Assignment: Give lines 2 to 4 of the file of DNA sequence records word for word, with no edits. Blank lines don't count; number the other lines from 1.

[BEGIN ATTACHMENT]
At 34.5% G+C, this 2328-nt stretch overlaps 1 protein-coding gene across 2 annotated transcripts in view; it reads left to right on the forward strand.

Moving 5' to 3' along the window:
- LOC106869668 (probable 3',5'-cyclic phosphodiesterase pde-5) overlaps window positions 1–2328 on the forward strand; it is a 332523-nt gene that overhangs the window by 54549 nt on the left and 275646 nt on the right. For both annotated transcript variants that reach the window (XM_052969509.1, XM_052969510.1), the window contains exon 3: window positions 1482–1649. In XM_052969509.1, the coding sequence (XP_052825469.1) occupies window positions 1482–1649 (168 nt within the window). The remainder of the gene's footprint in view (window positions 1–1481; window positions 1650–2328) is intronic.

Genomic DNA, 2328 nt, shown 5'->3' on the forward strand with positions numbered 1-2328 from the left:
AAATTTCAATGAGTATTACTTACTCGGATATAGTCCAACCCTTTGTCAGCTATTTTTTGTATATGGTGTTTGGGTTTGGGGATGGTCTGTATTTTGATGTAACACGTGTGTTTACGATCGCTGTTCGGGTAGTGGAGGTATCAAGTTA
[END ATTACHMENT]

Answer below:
Moving 5' to 3' along the window:
- LOC106869668 (probable 3',5'-cyclic phosphodiesterase pde-5) overlaps window positions 1–2328 on the forward strand; it is a 332523-nt gene that overhangs the window by 54549 nt on the left and 275646 nt on the right. For both annotated transcript variants that reach the window (XM_052969509.1, XM_052969510.1), the window contains exon 3: window positions 1482–1649. In XM_052969509.1, the coding sequence (XP_052825469.1) occupies window positions 1482–1649 (168 nt within the window). The remainder of the gene's footprint in view (window positions 1–1481; window positions 1650–2328) is intronic.

Genomic DNA, 2328 nt, shown 5'->3' on the forward strand with positions numbered 1-2328 from the left: